Some of the stories treat the opportunities offered by traditional genres more idiosyncratically. "Chuck's Bucket" by Chris Offutt is a delightful melding of SF and Borges, a metafictional tale of a blocked writer who agrees to take part in a time-travel experiment, moving through quantum tunnels into alternative futures in order to discover how to finish the story he has been commissioned to write by Michael Chabon. What sounds in abstract overly arch is actually very inventive, funny and moving, and there is a running oedipal strand at work, for Offutt's father, Andrew, was a pulp science fiction writer who had a famous feud with Harlan Ellison, and the story, with its twenty-five possible futures, works as an act of reconciliation between son and father, and between mainstream and genre fiction.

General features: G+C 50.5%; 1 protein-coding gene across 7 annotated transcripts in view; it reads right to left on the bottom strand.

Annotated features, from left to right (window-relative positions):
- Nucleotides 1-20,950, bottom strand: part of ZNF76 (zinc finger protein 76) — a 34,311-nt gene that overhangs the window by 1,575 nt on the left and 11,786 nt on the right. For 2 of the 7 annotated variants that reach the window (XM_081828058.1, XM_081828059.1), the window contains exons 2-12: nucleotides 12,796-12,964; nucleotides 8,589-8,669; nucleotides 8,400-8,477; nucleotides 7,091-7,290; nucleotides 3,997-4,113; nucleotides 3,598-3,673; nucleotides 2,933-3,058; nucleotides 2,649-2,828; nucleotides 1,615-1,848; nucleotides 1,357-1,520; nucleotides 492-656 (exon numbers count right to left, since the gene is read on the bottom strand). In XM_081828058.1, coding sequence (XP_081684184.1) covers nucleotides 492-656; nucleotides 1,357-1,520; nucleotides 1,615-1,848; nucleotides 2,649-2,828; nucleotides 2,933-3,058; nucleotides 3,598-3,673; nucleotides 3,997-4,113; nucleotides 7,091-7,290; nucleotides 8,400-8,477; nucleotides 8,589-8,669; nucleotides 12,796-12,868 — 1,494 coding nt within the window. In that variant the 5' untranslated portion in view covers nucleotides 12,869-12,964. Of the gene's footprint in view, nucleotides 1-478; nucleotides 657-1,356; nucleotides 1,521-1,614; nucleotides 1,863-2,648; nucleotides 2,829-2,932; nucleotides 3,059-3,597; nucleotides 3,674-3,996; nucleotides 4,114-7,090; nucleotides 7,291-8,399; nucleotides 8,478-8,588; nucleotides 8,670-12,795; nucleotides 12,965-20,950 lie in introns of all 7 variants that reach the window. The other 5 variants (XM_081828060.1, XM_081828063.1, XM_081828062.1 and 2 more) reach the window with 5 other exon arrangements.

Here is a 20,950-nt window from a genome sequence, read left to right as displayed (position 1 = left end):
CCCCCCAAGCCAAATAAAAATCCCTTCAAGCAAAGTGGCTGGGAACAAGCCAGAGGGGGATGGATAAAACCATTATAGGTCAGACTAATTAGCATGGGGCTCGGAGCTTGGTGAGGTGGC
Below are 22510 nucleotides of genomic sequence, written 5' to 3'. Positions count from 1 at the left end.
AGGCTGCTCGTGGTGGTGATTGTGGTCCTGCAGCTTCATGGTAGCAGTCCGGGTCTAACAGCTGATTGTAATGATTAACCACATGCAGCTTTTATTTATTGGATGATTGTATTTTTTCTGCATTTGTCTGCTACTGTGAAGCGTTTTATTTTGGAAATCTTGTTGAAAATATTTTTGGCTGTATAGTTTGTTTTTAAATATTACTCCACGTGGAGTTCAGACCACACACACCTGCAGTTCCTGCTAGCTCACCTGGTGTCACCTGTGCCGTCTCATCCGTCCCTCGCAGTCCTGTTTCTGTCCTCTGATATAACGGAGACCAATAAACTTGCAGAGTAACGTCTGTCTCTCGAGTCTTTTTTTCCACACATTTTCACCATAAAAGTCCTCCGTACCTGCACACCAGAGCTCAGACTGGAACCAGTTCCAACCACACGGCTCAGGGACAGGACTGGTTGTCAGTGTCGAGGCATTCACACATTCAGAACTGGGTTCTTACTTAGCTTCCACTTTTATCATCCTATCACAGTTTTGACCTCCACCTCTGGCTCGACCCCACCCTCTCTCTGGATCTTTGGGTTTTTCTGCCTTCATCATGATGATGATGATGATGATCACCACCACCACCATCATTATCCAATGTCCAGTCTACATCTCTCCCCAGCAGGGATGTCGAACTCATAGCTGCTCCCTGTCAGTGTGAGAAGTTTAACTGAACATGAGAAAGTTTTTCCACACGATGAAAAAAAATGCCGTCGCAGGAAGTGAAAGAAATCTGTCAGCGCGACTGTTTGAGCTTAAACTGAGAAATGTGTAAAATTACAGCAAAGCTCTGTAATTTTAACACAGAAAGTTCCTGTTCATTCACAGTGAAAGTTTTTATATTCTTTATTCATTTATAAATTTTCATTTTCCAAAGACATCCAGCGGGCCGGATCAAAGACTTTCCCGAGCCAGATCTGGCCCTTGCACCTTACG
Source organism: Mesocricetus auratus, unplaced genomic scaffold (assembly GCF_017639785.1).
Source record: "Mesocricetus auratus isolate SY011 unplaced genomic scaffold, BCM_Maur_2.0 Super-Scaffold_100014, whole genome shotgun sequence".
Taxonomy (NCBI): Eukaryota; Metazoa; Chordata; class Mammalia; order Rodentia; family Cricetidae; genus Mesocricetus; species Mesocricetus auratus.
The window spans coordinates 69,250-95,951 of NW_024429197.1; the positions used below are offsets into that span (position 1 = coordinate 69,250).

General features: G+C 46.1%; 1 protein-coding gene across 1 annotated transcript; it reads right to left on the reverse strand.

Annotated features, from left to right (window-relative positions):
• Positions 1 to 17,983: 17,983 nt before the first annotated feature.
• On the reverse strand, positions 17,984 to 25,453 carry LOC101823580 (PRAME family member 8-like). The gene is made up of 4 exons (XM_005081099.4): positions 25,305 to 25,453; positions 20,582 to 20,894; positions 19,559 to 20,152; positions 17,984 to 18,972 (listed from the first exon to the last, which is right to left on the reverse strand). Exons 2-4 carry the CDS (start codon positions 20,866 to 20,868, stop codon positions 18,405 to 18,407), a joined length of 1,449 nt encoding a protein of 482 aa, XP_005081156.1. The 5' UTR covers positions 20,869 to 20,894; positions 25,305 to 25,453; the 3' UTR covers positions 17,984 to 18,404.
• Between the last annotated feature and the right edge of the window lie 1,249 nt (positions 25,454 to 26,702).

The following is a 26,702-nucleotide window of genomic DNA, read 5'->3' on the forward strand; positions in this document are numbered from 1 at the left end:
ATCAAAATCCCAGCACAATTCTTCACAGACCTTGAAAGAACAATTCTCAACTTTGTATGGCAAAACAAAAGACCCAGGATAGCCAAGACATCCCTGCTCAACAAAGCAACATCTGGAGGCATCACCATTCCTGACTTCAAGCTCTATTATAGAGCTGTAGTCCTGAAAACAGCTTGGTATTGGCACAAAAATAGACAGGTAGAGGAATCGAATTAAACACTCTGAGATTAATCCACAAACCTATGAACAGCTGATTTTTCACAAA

Chabon's own contribution, "The Martian Agent, A Planetary Romance" is, understandably enough, one of the stories truest to the introductory brief; richly plotted, action-packed, it is set in an alternate history, Victorian Age America where the British Empire still extends to the colonies, to the consternation of rebel forces led by George Armstrong Custer. Chabon skilfully elaborates his world and draws not just on the steampunk worlds of Gibson, Sterling and Moorcock, but on alternate histories by brilliant SF mavericks such as Avram Davidson and Howard Waldrop. The imperial politics are craftily resonant and the story keeps us hanging on in time-honoured serial way for the next instalment promised in a future McSweeney's.